The history of the last fifty years might almost be called The Decline and Fall of the Church of Er gland. It has been marked by three characteristics which though distinct are closely related to each other
The Rejection of Evangelism
The primary business of the Church is to recall God's children to their true home with Him in heaven, by hook or by crook. When 'there were ninety and nine that safely lay in the shelter of the fold', as in the Middle Ages, the Church's work was essentially pastoral _ with the shepherd's crook. But now that the ninety and nine are 'out on the hills away far off from the gates of gold', the Church's work should be essentially evangelistic - with the fisherman's hook. Of course the Church, expressing 'the tender Shepherd's care,' must continue to be pastoral for the one in the shelter of the fold but it must be essentially evangelistic for the ninety and nine that have wandered away from Him.
The death of Temple and the complete ignoring of Towards the Conversion of England meant the rejection of Evangelism, and that rejection has continued ever since, though it is perhaps due more to the Flight from Theology, unimaginativeness, conventionality, and stupidity than to clear-sighted deliberation. Whereas Temple's priorities were Theology and Christian Sociology and therefore Evangelism, the priorities of archbishops, bishops and the General Synod since have been pastoral reorganisation, liturgical reform, revising Canons, 'the administrative procedures of the Church' and of course raising money - introversion instead of extraversion. Even now when we have been committed to a Decade of Evangelism we are doing little or nothing about it.
The Flight from Theology
For bishops and priests Theology is the indispensable tool, like a spade for gardeners, medical knowledge for doctors, seamanship for sailors, telescopes for astronomers, etc and without it they must be as ineffective and futile as a lawyer without knowledge of the law or a dentist without understanding of dentistry. Theological colleges were set up primarily to teach Theology, the essential for the Ministry, but nowadays they are expected to teach innumerable other things which quite overshadow, if not obliterate, Theology. Consequently it is not surprising that bishops and priests, however otherwise devout and energetic, are like dedicated marathon runners who don't know the way.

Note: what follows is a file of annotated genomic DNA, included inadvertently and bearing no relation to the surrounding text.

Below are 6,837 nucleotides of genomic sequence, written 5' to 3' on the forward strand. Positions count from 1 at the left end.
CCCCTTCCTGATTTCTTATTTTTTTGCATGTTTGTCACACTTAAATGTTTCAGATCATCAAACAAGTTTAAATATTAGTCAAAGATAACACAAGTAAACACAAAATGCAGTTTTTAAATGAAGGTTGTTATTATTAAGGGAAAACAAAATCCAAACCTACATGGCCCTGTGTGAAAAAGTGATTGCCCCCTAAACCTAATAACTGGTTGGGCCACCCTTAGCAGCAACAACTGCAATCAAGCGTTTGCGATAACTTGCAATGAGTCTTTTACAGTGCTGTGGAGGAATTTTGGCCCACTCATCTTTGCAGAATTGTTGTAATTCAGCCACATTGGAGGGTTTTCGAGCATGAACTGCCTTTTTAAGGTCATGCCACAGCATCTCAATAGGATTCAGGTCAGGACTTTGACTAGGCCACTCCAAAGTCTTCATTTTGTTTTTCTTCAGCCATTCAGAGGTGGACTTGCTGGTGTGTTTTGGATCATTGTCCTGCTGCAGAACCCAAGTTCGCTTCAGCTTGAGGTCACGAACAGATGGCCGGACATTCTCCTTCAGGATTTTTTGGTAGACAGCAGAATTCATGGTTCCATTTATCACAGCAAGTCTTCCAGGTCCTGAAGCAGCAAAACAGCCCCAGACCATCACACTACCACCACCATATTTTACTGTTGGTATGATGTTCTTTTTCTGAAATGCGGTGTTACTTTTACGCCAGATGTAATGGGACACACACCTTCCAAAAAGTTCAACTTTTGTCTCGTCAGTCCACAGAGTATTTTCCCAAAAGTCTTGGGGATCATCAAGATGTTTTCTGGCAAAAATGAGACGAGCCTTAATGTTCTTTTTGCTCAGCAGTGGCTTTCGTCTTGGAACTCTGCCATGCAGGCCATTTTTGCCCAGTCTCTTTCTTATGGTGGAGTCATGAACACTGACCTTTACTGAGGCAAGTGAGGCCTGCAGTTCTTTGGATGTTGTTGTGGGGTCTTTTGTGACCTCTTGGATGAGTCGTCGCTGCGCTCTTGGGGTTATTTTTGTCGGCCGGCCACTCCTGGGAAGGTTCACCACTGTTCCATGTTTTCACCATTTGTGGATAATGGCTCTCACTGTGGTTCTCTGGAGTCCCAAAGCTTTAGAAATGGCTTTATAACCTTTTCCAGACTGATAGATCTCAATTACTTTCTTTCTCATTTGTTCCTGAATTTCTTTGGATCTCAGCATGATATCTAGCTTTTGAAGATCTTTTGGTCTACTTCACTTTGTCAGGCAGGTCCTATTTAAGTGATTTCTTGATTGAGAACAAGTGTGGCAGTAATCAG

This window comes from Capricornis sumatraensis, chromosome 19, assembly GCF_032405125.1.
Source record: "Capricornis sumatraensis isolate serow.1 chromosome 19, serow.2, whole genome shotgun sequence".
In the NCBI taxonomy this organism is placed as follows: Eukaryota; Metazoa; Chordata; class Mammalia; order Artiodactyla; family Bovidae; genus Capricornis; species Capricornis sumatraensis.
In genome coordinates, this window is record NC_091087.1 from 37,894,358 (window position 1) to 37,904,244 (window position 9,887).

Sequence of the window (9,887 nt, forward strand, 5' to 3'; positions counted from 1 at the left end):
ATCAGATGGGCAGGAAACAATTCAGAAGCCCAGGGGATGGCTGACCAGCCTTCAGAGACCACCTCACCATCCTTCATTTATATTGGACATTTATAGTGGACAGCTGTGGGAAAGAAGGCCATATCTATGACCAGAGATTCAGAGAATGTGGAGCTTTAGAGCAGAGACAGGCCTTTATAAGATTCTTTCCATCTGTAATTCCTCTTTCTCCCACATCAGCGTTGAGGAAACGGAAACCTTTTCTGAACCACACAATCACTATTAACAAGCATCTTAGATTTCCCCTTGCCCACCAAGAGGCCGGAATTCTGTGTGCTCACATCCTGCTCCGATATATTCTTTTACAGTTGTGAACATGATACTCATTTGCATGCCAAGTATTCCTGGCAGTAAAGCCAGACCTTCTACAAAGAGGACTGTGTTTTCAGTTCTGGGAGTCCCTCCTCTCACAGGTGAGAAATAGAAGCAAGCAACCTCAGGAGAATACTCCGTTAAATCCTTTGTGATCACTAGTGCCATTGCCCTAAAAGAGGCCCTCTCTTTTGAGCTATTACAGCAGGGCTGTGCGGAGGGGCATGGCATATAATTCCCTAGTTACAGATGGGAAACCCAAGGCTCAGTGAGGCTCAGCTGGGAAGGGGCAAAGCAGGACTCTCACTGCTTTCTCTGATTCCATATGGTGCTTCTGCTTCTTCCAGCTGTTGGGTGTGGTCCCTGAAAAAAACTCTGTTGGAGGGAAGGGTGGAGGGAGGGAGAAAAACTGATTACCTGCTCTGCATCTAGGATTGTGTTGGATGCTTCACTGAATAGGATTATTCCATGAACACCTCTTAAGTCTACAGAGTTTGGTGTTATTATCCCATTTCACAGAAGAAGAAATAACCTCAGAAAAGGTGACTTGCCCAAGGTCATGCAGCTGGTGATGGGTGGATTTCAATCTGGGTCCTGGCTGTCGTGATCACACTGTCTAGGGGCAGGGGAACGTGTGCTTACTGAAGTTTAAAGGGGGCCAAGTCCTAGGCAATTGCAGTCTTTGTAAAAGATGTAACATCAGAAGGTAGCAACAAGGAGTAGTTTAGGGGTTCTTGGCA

The distinctive position of the Church of England as a part of the One Holy Catholic and Apostolic Church was defined in the past theologically by the Book of Common Prayer, the 39 Articles, and the Ordinal. In the last fifty years all three have been jettisoned in practice if not completely in theory.
It was first intended to produce a new Book to supersede the old Book of Common Prayer, and it was only after strong protests mostly from the laity that the new Book was called an Alternative. But it has become so widely used, mostly because of the clergy, and so strongly commended by the bishops, that the Book of Common Prayer is in real danger of being relegated to history. The 39 Articles are so marginalised as also to be relegated to history. (When the bishop assured the ordinand that he no longer need be worried about assenting to the 39 Articles, the ordinand replied 'But my difficulty is that I DO believe them.) And the Ordinal, the one thing that used to keep Catholics, Evangelicals and Liberals together, has now been scrapped by the General Synod's November Vote.
Real Theology (Dogmatic, Moral and Ascetic, not merely biblical), our only assurance of genuine Christianity, our only defence against the insidious PCSH, and the inescapable demand for Evangelism, is sadly lacking in the Church of England today.
The Triumph of Liberalism
In the last fifty years Liberalism has not been confined to acknowledged Liberals but it has been influencing, at least subconsciously, Catholics and Evangelicals, and even more the many who do not claim a distinctive name, for it is the hidden influence of the all-pervading PCSH.
The November Vote of the General Synod for the ordination of women. which has precipitated the present crisis, is simply the latest and most blatant example of the Triumph of Liberalism. (There are many other examples that spring to mind.) It owed next to nothing to Theology and almost everything to fashionable feminism. (There is much that is good in feminism but it has little to do with the ordination of women.) Of course there was an attempt at theological rationalisation by arguing rightly but unnecessarily that women were full members of the Church (which nobody denied) and assuming without arguing that therefore they should be full members of the Ministry (which many do deny). Moreover to approve women as priests but not as bishops, as the Vote did, shows how little Theology was involved.
Only in the last twenty five years has the ordination of women become a serious issue, after two thousand years when it was not. It has been grossly misinterpreted as 'justice for women' and 'the end of sex-discrimination' (which it has not ended) and hardly at all as anything to do with Theology. It has not distracted attention from Evangelism only because there has been no attention to distract, but it has distracted attention from most other worthwhile things, being essentially introspective and introverted.
So long as these three interrelated factors continue to afflict the Church of England, it is obvious, humanly speaking, that her present unhappy plight will continue and get worse. But fortunately we must not speak only humanly, though we generally do.